Page 52 - S36.Autumn 2019
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Southington Magazine — Autumn 2019
Attorney Paul Bedard
Connecticut’s Child
Passenger Safety
This September 15th-21st was Child Passenger Safety Week. The Centers for Disease Control and Prevention reports that motor vehicle injuries are a leading cause of death among children in the United States. Fortunately, many of these deaths can be prevented. Reports indicate that the correct use of a child safety seat can reduce a child’s risk of death during a motor vehicle accident by as much as seventy-one percent.
Although keeping children safe during motor vehicle travel may be a matter of care, concern, and common sense, it is also a matter of complying with Connecticut’s child passenger safety law. Connecticut Public Act 17-230 became effective on October 1, 2017; making Connecticut the eighth state to follow the recommendations of the American Academy of Pediatrics when it comes to child passenger safety laws. Connecticut’s regulations reference age and weight thresholds for specific classifications and corresponding requirements, both of which must be met within each classification. Connecticut’s current car seat law increased the age and weight thresholds for car seats.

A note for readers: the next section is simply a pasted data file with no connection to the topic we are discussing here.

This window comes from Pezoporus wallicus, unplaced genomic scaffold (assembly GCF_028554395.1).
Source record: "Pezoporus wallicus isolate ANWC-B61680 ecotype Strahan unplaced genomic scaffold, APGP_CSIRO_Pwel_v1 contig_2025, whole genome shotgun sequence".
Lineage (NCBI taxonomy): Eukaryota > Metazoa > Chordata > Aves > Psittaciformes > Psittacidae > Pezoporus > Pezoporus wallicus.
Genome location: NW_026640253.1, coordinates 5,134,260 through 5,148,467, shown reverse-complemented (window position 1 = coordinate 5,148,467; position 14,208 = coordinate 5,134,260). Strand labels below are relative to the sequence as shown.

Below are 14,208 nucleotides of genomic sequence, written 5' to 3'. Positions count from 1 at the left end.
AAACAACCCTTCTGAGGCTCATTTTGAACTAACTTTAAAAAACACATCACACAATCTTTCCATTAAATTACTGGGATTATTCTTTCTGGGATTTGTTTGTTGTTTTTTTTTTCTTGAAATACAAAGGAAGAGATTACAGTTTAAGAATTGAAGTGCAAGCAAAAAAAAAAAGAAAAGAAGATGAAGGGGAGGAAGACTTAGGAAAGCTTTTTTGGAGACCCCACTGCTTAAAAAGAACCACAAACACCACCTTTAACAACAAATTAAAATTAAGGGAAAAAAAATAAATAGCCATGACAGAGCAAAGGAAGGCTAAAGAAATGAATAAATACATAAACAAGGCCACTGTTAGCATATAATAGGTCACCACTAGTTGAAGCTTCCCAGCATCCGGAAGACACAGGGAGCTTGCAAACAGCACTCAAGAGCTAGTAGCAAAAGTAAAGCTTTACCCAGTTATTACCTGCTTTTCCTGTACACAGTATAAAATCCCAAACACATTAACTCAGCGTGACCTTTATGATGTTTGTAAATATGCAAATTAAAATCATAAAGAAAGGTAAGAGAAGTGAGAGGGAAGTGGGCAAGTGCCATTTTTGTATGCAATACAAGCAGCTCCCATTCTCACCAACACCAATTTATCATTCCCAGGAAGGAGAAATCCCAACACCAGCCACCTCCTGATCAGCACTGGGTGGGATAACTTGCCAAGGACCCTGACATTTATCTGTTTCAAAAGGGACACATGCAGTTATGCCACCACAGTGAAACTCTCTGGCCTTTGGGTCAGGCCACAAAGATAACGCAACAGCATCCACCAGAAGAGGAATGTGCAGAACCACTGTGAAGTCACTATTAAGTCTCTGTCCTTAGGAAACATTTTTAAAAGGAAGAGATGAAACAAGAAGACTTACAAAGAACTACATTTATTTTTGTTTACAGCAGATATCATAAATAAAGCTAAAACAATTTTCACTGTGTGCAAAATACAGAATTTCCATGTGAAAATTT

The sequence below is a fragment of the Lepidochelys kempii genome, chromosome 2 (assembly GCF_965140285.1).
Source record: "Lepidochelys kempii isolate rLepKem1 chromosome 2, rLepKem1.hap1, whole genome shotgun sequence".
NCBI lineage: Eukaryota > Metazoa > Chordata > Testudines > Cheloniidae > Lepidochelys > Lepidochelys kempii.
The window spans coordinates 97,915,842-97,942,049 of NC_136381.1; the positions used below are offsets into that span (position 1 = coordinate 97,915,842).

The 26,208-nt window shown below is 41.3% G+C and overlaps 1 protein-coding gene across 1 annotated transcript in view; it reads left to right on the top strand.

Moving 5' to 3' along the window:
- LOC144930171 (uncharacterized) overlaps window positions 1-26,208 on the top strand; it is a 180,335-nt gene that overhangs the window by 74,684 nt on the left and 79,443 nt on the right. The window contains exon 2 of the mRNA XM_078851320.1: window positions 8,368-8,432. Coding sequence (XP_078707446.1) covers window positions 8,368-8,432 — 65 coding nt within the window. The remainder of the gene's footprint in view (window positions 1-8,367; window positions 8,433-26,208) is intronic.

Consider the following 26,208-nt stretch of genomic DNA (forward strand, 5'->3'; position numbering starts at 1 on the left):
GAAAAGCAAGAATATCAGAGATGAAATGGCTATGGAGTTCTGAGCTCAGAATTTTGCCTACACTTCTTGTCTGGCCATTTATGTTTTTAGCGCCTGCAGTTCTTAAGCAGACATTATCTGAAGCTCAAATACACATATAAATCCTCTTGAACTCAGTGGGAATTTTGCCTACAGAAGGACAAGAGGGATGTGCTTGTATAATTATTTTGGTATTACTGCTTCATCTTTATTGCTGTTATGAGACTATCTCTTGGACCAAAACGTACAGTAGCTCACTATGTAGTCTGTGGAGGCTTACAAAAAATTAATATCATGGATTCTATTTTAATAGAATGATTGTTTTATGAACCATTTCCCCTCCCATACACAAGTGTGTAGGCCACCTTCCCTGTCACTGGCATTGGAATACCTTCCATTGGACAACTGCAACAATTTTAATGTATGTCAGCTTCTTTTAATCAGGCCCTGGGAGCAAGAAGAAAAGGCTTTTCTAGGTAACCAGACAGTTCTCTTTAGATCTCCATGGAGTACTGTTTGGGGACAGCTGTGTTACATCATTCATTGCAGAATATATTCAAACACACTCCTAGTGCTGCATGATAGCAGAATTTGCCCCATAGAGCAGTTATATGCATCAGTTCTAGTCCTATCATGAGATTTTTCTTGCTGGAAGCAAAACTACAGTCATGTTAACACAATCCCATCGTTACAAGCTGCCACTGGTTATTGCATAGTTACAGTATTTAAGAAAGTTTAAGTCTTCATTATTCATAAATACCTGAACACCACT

Unless exempted due to a qualifying disability or impairment, the operator and any front-seat passenger in any motor vehicle equipped with seat safety belts must wear the seat safety belts while the vehicle is being operated. Infants must use a rear-facing car seat until they reach two years of age and thirty pounds. When a vehicle has an operable front passenger airbag, it is illegal to place a rear- facing car seat in the front passenger seat of the vehicle.
Toddlers must use either a rear-facing or a forward-facing car seat with a five-point harness until they reach five years of age and forty pounds. Children must use a rear-facing or a forward-facing car seat with a five-point harness--or a booster seat with a seat safety belt--until they reach eight years of age and sixty pounds. Use of a booster seat requires the vehicle to have a safety seat belt that includes a lap and shoulder belt.
Children age eight and older who weigh at least sixty pounds must use an approved child restraint system or, at a minimum, wear a seat safety belt within an operating vehicle. It is recommended that

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